Former India trainer calls for transparency in the endurance test; voices against yo-yo test increase
He was also surprised to know about the axing of Rayudu as he had monitored the CSK player in the two-week camp before the IPL.
Updated - Jun 20, 2018 2:24 pm
The axing of Sanju Samson and Ambati Rayudu on the basis of the yo-yo test results has certainly not gone down well with many. The cut-off margin in the fitness test being the parameter for the selection of the players in the team has left a lot of people baffled. After the former India physio expressed his concern over the same, the former fitness trainer of Team India, Ramji Srinivasan, also believed that the cut-off score is too high for the players.
Rayudu’s case has raised a lot of questions as he was dropped from the squad only because he failed to clear the fitness test despite being in scintillating form with the bat. He amassed 602 runs in 16 outings at an amazing average of 43 and the brilliant strike-rate of 149.75 for the Chennai Super Kings (CSK) in the IPL. His batting prowess has earned him a recall in the ODI squad and is now left frustrated over failing the mandatory fitness test.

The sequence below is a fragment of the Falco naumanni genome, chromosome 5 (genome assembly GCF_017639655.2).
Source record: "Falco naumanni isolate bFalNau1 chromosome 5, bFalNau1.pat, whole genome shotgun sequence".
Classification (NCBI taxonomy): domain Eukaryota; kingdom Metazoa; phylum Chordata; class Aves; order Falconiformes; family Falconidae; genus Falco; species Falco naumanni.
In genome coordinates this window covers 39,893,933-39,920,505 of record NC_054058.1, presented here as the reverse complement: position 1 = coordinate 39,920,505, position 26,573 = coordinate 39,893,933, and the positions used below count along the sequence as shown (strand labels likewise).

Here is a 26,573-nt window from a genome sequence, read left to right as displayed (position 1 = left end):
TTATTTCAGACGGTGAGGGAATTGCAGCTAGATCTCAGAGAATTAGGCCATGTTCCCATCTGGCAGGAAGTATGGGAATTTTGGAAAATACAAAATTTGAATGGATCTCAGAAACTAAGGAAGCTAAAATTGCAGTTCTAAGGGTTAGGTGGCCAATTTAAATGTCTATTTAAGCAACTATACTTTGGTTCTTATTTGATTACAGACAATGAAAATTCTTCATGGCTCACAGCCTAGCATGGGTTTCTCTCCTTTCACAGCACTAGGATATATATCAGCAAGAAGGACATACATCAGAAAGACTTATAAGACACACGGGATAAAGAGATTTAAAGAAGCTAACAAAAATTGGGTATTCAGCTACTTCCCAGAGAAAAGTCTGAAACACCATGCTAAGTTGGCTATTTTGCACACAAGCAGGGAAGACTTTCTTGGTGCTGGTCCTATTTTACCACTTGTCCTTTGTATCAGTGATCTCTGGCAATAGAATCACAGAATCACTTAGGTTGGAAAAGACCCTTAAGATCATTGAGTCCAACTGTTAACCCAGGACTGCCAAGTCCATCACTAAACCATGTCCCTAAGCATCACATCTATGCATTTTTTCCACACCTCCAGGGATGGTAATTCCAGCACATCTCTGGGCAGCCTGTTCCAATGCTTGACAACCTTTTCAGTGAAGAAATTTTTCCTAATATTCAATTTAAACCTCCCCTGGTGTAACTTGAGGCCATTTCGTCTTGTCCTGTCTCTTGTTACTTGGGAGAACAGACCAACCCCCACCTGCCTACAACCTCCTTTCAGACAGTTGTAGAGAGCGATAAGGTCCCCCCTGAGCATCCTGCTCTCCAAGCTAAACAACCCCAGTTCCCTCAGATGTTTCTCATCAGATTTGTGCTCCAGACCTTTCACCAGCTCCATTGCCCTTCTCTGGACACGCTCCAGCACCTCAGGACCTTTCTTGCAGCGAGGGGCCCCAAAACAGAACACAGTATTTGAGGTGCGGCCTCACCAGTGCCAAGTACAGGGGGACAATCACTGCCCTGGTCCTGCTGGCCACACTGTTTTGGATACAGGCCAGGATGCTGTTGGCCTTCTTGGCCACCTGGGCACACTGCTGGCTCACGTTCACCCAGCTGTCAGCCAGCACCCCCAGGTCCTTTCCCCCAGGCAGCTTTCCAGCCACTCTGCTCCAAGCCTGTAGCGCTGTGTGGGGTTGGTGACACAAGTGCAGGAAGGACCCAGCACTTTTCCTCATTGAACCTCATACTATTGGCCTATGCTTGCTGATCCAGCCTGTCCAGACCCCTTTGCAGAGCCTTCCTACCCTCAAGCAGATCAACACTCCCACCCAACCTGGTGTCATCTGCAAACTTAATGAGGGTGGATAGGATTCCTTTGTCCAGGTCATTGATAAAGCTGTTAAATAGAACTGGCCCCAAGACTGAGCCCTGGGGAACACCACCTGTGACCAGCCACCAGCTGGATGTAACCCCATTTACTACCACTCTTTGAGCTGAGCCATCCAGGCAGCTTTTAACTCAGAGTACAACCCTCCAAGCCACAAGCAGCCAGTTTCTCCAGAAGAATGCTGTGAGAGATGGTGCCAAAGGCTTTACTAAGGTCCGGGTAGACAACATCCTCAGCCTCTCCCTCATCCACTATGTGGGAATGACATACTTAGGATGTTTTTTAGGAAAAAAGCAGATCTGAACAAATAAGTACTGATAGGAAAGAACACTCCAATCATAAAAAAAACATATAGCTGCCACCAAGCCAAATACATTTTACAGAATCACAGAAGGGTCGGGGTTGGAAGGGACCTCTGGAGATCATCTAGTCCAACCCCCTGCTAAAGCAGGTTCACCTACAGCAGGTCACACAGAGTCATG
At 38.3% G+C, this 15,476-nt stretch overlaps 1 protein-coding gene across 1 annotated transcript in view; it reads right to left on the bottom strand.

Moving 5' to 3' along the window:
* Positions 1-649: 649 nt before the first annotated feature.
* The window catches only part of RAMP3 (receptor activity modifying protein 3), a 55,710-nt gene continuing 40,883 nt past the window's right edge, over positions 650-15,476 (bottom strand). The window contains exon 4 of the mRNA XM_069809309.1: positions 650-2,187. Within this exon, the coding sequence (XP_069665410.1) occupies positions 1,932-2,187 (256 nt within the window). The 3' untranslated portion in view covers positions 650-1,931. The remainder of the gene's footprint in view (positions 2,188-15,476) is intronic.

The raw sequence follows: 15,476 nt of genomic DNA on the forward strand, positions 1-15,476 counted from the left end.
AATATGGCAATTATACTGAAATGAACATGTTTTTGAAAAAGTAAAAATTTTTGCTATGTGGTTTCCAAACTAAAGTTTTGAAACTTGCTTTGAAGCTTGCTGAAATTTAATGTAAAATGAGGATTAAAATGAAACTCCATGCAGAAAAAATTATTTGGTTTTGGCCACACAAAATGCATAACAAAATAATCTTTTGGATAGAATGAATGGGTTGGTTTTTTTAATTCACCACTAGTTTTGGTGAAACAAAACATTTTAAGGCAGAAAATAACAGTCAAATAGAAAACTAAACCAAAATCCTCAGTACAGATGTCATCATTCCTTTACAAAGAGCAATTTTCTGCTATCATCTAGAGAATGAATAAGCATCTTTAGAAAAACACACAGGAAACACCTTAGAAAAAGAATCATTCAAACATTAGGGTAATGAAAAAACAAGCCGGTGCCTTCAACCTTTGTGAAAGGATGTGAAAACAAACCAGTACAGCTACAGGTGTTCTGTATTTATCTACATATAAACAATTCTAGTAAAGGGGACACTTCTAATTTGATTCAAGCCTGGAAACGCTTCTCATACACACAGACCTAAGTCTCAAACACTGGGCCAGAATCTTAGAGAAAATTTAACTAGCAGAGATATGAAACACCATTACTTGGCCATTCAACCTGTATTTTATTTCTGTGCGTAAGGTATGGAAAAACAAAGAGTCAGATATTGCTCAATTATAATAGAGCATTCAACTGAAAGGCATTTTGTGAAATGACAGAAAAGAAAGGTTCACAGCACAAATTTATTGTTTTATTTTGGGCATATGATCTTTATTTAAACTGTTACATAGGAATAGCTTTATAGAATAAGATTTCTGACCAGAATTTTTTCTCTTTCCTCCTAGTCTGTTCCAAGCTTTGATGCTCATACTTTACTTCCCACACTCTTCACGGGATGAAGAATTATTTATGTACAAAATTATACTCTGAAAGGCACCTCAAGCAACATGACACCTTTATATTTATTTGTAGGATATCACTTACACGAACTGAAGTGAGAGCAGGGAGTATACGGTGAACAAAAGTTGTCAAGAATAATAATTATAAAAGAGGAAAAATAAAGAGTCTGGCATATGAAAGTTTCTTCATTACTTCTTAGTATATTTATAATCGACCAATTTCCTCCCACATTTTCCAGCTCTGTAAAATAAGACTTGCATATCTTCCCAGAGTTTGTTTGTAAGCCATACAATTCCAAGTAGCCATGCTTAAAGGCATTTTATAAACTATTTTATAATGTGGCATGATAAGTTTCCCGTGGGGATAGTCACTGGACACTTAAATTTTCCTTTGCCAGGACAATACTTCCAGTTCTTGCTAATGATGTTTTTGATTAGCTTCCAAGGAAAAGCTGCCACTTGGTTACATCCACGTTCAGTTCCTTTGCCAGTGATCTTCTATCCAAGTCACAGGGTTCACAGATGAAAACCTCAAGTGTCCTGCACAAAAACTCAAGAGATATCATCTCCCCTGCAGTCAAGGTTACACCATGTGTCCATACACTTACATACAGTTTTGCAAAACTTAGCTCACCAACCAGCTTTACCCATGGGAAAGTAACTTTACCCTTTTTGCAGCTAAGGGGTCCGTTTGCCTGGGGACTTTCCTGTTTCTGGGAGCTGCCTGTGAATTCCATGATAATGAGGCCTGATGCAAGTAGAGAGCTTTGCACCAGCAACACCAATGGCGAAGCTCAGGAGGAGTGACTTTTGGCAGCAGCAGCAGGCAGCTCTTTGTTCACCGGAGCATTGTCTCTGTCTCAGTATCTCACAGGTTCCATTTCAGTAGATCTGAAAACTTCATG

It is just a part of fitness drills
Ramji Srinivasan, while speaking to Sportstar, stressed the fact that yo-yo test is basically for Soccer and was against the process which is being currently employed. “Yo-Yo is just a part of fitness drills, and it is basically for soccer. I don’t know how you can judge an athlete by just one aspect of fitness,” he said.
He had monitored the players of the CSK in a two-week camp before the T20 extravaganza and was surprised to know about Rayudu’s exclusion from the Indian team. “Rayudu covers the ground very quickly. Cricket is not rocket science. It is one of the easiest sports to train physiologically. The psychological aspect is more demanding. He is a fighter and he will be back,” he added.
Srinivasan also demanded the transparency in such tests and suggested that the test be telecasted on the television. “Sprint is easy, so is agility and speed, but it has to be standardised. The indoor-outdoor temperature and the time of the drill (morning or noon) are crucial. I am not sure how well it is being documented. If the BCCI wants to be open about it, they should telecast on television, with all the players lined up. That will shut everyone up,” he concluded.